The VA mortgage is the best home loan program on the market for veterans, service members and military families. It can also be the best mortgage available for you even if you're not VA-eligible. That's because you don't have to be a veteran to assume a VA loan.Click to see your VA loan eligibility (Apr 30th, 2017)
When most folks think about buying a home, they follow the standard procedures of saving up for a down payment, getting prequalified for a mortgage, and shopping for their home.
If you want to save some money while still being able to purchase your dream home, there may be another option you havenâ€™t considered â€“ assuming someone elseâ€™s mortgage.
When you assume a mortgage loan, you take over the current homeownerâ€™s monthly payment.
Buying a home via an assumable mortgage loan is even more appealing when interest rates are on the rise.
As an example, say a seller financed $200,000 for their home in 2013 at an interest rate of 3.25 percent on a 30-year fixed loan.
Using this scenario, their principle and interest payment would be $898 per month.
According to Freddie Mac, 30-year fixed rates averaged 4.10 percent last week.
If you financed $200,000 at 4.10 percent for a 30-year term, your monthly principal and interest payment would be $966.
Additionally, because the seller has already paid four years into the loan, theyâ€™ve already paid nearly $25,000 in interest on the loan.
By assuming the loan, you would save $34,560 over the 30-year loan due to the difference in interest rates. You would also save roughly $25,000 thanks to the interest already paid by the sellers.
That comes out to a total savings of almost $60,000!
At one time, all VA loans were freely assumable. This means that veterans and non-veterans could assume a VA home loan.
Nowadays, there are two ways to assume a VA loan.
1. The new buyer is a qualified veteran who â€śsubstitutesâ€ť his or her VA eligibility for the eligibility of the seller.
2. The new homebuyer qualifies through VA standards for the mortgage payment. This is the safest method for the seller as it allows their loan to be assumed knowing that the new buyer is responsible for the loan, and the seller is no longer responsible for the loan.
The lenderÂ and/or the VA needs to approve a loan assumption.
Loans serviced by a lender withÂ automatic authority may process assumptions without sending them to a VA Regional Loan Center.
For lenders without automatic authority, the loan must be sent to the appropriate VA Regional Loan Center for approval. This process will typically take several weeks.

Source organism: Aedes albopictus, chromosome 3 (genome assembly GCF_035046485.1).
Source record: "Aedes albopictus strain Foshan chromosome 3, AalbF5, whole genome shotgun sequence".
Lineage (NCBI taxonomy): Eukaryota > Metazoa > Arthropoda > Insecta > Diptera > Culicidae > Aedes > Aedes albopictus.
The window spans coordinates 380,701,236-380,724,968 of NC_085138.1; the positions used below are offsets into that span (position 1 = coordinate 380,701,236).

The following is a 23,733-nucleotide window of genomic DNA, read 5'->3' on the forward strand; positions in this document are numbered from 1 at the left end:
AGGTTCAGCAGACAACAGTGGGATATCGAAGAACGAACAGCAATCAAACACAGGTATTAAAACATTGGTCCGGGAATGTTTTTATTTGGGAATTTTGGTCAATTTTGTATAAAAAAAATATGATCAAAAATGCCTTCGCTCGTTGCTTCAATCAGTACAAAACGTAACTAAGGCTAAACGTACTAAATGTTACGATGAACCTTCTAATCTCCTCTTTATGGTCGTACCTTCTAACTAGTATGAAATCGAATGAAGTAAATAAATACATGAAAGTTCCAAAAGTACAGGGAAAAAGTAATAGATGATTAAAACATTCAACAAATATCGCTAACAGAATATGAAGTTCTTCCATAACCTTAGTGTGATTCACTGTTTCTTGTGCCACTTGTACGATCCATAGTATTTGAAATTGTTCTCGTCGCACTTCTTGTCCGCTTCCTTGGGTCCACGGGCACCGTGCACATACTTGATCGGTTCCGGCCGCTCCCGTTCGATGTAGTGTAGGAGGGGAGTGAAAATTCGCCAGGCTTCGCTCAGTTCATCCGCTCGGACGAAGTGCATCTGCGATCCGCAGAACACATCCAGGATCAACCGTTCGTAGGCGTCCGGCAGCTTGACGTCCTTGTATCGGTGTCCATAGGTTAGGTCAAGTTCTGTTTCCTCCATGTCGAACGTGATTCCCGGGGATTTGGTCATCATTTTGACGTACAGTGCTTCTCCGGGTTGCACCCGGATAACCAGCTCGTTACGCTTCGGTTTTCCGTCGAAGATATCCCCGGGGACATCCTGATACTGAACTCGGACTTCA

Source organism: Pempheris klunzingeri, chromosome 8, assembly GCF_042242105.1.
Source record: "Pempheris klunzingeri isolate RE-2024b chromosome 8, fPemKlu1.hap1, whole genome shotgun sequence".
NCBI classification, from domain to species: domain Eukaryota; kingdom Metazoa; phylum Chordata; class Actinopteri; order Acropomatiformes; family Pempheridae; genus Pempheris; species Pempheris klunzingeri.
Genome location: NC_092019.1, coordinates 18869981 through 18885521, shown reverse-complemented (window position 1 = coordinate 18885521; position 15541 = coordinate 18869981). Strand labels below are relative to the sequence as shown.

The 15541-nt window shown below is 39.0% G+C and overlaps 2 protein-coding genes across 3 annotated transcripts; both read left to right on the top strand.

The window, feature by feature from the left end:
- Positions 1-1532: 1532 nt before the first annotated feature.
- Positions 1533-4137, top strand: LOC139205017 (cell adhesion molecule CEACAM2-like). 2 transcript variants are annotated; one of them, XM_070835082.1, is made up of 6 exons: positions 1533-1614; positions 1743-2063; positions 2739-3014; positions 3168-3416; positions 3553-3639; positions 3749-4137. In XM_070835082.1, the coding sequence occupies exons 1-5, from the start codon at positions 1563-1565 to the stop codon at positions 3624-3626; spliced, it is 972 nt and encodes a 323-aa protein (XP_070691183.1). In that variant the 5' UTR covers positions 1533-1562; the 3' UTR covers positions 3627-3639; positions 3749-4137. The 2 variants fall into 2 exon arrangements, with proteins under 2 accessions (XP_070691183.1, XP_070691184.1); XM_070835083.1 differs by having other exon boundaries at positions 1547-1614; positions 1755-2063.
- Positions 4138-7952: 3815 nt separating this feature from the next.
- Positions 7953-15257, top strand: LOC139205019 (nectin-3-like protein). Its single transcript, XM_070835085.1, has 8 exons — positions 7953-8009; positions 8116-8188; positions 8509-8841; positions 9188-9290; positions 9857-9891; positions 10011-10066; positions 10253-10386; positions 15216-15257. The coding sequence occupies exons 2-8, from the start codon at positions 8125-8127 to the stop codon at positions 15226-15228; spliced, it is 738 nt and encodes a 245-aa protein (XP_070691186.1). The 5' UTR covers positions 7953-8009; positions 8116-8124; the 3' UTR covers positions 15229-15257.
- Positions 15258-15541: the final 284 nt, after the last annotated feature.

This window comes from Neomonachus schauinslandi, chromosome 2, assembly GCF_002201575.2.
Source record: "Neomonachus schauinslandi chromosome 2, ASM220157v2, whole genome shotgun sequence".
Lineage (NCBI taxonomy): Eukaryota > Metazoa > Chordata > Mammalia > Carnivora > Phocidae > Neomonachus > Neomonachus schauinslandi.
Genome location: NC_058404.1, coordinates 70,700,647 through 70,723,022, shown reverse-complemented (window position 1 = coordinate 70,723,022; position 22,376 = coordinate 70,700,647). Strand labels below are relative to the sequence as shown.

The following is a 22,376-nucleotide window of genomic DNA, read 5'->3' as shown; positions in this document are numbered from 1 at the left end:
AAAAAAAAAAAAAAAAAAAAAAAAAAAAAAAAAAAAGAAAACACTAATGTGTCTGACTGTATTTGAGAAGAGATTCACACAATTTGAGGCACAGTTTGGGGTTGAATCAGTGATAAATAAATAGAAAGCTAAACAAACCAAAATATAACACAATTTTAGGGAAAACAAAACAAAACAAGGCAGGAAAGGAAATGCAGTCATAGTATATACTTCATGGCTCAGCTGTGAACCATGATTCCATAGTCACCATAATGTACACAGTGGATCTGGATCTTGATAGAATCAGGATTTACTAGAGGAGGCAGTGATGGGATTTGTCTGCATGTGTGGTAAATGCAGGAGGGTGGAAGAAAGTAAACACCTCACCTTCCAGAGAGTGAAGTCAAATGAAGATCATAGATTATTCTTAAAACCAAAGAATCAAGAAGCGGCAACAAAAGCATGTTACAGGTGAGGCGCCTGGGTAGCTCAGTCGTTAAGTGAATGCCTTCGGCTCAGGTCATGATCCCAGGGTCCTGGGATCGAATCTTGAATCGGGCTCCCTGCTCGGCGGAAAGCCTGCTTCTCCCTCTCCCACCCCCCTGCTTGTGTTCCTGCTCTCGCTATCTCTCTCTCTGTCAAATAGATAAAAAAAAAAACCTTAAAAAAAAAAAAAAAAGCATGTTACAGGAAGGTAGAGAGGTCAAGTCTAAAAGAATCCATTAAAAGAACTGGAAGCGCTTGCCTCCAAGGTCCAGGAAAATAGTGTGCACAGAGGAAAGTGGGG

When VA loans are assumed, itâ€™s the servicerâ€™s responsibility to make sure the homeowner assuming the property meets both VA and lender requirements.Click to see your VA loan eligibility (Apr 30th, 2017)
For a VA mortgage assumption to take place, the following conditions must be met:
There are several ways for home buyers to find an assumable VA loan.
Believe it or not, print media is still alive and well. Some home sellers advertise their assumable home for sale in the newspaper, or in a local real estate publication.
There are a number of online resources for finding assumable mortgage loans.
Websites like TakeList.com and Zumption.com give homeowners a way to showcase their properties to home buyers looking to assume a loan.
With the help of the Multiple Listing Service (MLS), real estate agents remain a great resource for home buyers.Â This applies to home buyers specifically searching for assumable VA loans as well.
Assumable VA loans can offer several advantages over new home loans.
With current mortgage rates on the rise, assumable VA mortgage loans are a great option for home buyers.Click to see your VA loan eligibility (Apr 30th, 2017)
The information contained on The Mortgage Reports website is for informational purposes only and is not an advertisement for products offered by Full Beaker. The views and opinions expressed herein are those of the author and do not reflect the policy or position of Full Beaker, its officers, parent, or affiliates.
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2017 Conforming, FHA, & VA Loan Limits
Mortgage loan limits for every U.S. county, as published by Fannie Mae & Freddie Mac, the Federal Housing Administration (FHA), and the Department of Veterans Affairs (VA)